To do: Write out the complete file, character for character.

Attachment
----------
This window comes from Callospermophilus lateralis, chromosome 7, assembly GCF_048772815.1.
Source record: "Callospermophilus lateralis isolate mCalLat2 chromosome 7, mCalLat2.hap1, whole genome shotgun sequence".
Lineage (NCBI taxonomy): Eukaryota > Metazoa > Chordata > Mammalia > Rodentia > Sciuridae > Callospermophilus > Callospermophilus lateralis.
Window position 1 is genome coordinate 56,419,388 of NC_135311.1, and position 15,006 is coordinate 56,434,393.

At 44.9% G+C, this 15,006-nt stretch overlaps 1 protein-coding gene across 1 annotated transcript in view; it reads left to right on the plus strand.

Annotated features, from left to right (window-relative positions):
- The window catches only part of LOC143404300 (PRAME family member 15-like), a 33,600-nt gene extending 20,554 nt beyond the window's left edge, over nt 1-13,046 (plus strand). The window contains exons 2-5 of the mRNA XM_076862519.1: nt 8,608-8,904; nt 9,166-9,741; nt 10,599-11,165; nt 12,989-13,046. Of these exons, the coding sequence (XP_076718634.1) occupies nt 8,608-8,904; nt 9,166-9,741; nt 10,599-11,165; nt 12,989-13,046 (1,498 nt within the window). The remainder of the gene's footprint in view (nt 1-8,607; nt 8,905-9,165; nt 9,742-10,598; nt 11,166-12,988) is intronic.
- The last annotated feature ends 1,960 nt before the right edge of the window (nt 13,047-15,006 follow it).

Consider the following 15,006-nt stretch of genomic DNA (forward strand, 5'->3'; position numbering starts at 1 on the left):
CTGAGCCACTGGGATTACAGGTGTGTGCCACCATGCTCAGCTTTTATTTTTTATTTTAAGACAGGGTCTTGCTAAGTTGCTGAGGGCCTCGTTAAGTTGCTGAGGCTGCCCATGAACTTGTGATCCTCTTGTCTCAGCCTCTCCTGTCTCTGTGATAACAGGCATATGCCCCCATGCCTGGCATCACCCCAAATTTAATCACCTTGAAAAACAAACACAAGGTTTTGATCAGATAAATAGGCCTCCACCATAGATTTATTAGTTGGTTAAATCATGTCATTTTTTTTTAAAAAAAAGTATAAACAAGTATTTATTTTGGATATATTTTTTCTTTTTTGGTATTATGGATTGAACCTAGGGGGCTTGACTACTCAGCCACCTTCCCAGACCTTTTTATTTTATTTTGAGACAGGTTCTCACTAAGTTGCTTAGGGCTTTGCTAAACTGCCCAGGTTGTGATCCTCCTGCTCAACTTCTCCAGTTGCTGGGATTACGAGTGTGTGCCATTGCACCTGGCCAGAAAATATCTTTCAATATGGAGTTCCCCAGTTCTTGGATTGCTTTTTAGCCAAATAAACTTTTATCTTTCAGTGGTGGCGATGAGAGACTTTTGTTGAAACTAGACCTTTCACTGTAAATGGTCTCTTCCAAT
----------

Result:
This window comes from Callospermophilus lateralis, chromosome 7, assembly GCF_048772815.1.
Source record: "Callospermophilus lateralis isolate mCalLat2 chromosome 7, mCalLat2.hap1, whole genome shotgun sequence".
Lineage (NCBI taxonomy): Eukaryota > Metazoa > Chordata > Mammalia > Rodentia > Sciuridae > Callospermophilus > Callospermophilus lateralis.
Window position 1 is genome coordinate 56,419,388 of NC_135311.1, and position 15,006 is coordinate 56,434,393.

At 44.9% G+C, this 15,006-nt stretch overlaps 1 protein-coding gene across 1 annotated transcript in view; it reads left to right on the plus strand.

Annotated features, from left to right (window-relative positions):
- The window catches only part of LOC143404300 (PRAME family member 15-like), a 33,600-nt gene extending 20,554 nt beyond the window's left edge, over nt 1-13,046 (plus strand). The window contains exons 2-5 of the mRNA XM_076862519.1: nt 8,608-8,904; nt 9,166-9,741; nt 10,599-11,165; nt 12,989-13,046. Of these exons, the coding sequence (XP_076718634.1) occupies nt 8,608-8,904; nt 9,166-9,741; nt 10,599-11,165; nt 12,989-13,046 (1,498 nt within the window). The remainder of the gene's footprint in view (nt 1-8,607; nt 8,905-9,165; nt 9,742-10,598; nt 11,166-12,988) is intronic.
- The last annotated feature ends 1,960 nt before the right edge of the window (nt 13,047-15,006 follow it).

Consider the following 15,006-nt stretch of genomic DNA (forward strand, 5'->3'; position numbering starts at 1 on the left):
CTGAGCCACTGGGATTACAGGTGTGTGCCACCATGCTCAGCTTTTATTTTTTATTTTAAGACAGGGTCTTGCTAAGTTGCTGAGGGCCTCGTTAAGTTGCTGAGGCTGCCCATGAACTTGTGATCCTCTTGTCTCAGCCTCTCCTGTCTCTGTGATAACAGGCATATGCCCCCATGCCTGGCATCACCCCAAATTTAATCACCTTGAAAAACAAACACAAGGTTTTGATCAGATAAATAGGCCTCCACCATAGATTTATTAGTTGGTTAAATCATGTCATTTTTTTTTAAAAAAAAGTATAAACAAGTATTTATTTTGGATATATTTTTTCTTTTTTGGTATTATGGATTGAACCTAGGGGGCTTGACTACTCAGCCACCTTCCCAGACCTTTTTATTTTATTTTGAGACAGGTTCTCACTAAGTTGCTTAGGGCTTTGCTAAACTGCCCAGGTTGTGATCCTCCTGCTCAACTTCTCCAGTTGCTGGGATTACGAGTGTGTGCCATTGCACCTGGCCAGAAAATATCTTTCAATATGGAGTTCCCCAGTTCTTGGATTGCTTTTTAGCCAAATAAACTTTTATCTTTCAGTGGTGGCGATGAGAGACTTTTGTTGAAACTAGACCTTTCACTGTAAATGGTCTCTTCCAAT